For some perspective, an American investor would have made over 1200 times their money in real terms if they had invested in equities between 1900 and 2013.
The French fared as well as the Germans in total return, but with less drawdown. Still, returns paled when compared to US assets.
China, which is a major global engine of growth today, suffered considerable dislocation after Mao’s victory and didn’t turn around until recently.
Bottom line: US equities should behave as they have in the last 100 years as long as there is no permanent loss of capital (see China, or undiversified bets such as the Fortune buy-and-forget portfolio), or a loss of the US competitive advantage.
The effects of America First
Here is where Trump’s America First policies pose a threat to long-term equity returns. Before we begin, I would like to preface these remarks by pointing out that Morgan Housel’s history of the post-War America shows that the problems of populism did not just originate with Donald Trump. Trump’s ascendancy is just one manifestation of the problems that plague American society.
American foreign policy has pivoted from the US as the leaders of the free world, which I call the Pax Americana model, to a win-lose world view. Why should Americans maintain troops to protect Europe, South Korea, or other countries around the world? Why does Article 5 of the NATO treaty matter? In effect, Trump is trading off the soft power of America to focus on hard power, based on the principles of America First.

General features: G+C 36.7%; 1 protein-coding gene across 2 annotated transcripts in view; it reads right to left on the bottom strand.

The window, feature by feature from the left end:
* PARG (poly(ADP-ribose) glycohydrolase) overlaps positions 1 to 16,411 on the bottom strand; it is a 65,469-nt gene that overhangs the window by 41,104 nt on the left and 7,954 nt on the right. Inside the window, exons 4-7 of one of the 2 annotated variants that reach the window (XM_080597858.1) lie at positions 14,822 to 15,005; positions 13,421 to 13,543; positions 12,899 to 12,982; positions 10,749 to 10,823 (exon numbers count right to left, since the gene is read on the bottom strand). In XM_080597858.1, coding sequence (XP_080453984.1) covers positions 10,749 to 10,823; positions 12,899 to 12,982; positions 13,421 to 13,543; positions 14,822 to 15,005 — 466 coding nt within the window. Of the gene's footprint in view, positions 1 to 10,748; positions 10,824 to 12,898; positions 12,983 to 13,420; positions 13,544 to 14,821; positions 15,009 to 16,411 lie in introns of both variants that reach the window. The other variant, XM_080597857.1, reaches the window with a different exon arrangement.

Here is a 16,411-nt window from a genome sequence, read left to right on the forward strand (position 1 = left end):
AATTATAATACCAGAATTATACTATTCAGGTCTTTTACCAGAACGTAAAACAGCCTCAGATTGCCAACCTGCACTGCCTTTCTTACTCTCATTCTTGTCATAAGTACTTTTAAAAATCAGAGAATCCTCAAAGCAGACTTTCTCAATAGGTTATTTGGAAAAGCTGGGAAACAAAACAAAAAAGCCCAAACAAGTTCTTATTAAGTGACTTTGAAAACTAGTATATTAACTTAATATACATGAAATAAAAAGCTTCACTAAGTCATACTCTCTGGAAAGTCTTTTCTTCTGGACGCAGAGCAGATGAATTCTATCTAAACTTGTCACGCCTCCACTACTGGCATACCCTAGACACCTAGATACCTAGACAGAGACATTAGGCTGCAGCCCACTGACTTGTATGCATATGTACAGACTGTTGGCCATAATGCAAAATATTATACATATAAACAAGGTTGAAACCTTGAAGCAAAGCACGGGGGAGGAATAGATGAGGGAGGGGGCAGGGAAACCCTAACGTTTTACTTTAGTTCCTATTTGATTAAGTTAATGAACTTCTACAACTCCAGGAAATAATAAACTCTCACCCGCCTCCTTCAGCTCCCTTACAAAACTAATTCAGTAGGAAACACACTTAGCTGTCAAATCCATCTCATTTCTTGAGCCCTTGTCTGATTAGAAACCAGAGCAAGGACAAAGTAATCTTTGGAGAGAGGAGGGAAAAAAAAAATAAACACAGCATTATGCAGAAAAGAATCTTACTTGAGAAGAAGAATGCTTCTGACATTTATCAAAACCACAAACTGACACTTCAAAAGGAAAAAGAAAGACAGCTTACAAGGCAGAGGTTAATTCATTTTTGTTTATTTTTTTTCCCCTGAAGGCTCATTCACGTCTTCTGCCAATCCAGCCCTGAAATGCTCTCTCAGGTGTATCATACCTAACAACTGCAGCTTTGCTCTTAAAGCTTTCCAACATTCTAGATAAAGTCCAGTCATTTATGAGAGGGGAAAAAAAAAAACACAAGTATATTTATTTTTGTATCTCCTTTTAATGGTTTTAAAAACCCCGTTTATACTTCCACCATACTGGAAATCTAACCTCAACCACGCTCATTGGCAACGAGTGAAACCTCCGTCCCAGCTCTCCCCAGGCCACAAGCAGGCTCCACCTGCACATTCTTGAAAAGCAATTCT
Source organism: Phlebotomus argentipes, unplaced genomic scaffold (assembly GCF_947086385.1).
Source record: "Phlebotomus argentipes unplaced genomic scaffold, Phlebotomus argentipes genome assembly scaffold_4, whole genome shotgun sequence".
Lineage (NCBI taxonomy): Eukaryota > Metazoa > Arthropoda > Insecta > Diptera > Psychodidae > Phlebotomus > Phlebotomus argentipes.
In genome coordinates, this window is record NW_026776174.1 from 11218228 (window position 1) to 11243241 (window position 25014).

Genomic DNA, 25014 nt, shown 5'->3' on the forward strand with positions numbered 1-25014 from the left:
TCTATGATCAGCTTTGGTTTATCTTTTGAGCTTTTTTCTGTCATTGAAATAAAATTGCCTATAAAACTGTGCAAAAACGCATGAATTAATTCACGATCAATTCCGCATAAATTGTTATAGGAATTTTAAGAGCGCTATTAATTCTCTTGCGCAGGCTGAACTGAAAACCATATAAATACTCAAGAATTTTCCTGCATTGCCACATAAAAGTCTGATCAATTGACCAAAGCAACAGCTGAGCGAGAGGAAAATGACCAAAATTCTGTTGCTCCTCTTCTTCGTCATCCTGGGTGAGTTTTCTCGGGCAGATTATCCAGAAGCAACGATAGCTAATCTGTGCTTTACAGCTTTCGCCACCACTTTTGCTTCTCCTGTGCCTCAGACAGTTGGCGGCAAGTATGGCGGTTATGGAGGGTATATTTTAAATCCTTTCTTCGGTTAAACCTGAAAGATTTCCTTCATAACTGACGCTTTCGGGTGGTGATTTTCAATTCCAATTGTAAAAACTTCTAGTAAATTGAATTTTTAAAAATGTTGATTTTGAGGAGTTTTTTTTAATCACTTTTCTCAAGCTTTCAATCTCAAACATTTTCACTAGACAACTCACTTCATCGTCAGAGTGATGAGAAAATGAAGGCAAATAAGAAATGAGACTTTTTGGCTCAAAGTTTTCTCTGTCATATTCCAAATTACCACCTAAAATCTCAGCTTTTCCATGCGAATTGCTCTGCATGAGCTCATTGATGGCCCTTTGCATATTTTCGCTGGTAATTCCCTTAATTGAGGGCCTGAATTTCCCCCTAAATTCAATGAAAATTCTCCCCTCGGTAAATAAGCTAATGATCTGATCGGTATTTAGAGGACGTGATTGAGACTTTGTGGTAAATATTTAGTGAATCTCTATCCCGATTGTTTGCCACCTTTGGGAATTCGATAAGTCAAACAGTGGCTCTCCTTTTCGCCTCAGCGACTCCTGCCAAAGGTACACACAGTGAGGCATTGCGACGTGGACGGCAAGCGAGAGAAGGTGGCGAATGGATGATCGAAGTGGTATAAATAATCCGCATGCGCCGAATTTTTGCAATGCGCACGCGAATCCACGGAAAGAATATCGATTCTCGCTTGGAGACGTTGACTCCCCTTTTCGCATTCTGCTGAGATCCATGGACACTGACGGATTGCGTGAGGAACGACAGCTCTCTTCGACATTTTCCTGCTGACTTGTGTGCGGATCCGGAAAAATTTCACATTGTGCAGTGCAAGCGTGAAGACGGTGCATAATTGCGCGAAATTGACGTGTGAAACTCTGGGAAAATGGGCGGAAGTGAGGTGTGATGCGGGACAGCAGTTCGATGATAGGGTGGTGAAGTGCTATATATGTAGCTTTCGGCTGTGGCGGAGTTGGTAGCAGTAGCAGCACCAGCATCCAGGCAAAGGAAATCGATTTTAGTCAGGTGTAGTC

Even as Trump withdraws from global leadership, A recent Pew Research Center poll shows that the residents of most countries prefer the old world order of American leadership over one dominated by China.
Does soft power matter? As an example, the accounts from Brookings show that China is trying to develop its soft power by attracting foreign students to its universities [emphasis added]:
In a classroom adorned with Mandarin characters. They are not studying in Nairobi but at China’s prestigious Peking University. The Kenyan students explain how China has given them full scholarships to receive educational opportunities they are deprived of at home and how they will gain skills they can take back to enrich their own countries.